While Earth Angel takes on Hollywood, some London-based studios are also trying their best to keep their waste and carbon footprint down. A recent study revealed that the screen production industry in London produces around 125,000 tonnes of carbon emissions each year (equivalent to approximately 24,000 London homes)! This even excludes distribution and exhibition of films and programs, or production office travel.
Whoof – that’s a lot. HitFilm worked directly with the BBC earlier in the year, teaching VFX as part of the Radio 1 Academy, so I took the chance to ask Production Manager Erin Mactague about how they try to stay green as an organization:
K: Switching to a sustainable model is a logistical challenge, so what benefits can it bring to a production (aside from simply being nice to the environment)?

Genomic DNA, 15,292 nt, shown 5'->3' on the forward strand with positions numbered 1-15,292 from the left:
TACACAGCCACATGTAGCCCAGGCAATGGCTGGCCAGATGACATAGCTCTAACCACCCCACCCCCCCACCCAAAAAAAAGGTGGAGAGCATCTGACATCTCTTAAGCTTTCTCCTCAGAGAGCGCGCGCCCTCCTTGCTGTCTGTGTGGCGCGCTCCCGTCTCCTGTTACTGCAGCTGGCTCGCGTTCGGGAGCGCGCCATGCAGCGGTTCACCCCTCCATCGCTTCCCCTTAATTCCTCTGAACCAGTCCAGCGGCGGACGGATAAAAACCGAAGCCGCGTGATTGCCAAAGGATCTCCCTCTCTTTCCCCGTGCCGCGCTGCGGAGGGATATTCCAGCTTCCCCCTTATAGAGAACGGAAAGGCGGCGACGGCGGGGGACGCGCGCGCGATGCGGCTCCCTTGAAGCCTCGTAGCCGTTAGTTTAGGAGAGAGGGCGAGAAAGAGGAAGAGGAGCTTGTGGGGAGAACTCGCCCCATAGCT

E: Personally I’m not keen on the phrase ‘simply being nice to the environment’, I think ‘simply not destroying the only planet we have’ has a little more impact with a production team! Yes it can present logistical challenges, but it can also present us with new creative ways of working. I’ve worked on a production recently where we filmed at the same location as another crew, so instead of sending two teams to cover the same event we shared resources with another programme – we shared a crew, shared footage, saving money and time and the bonus was reducing our carbon impact.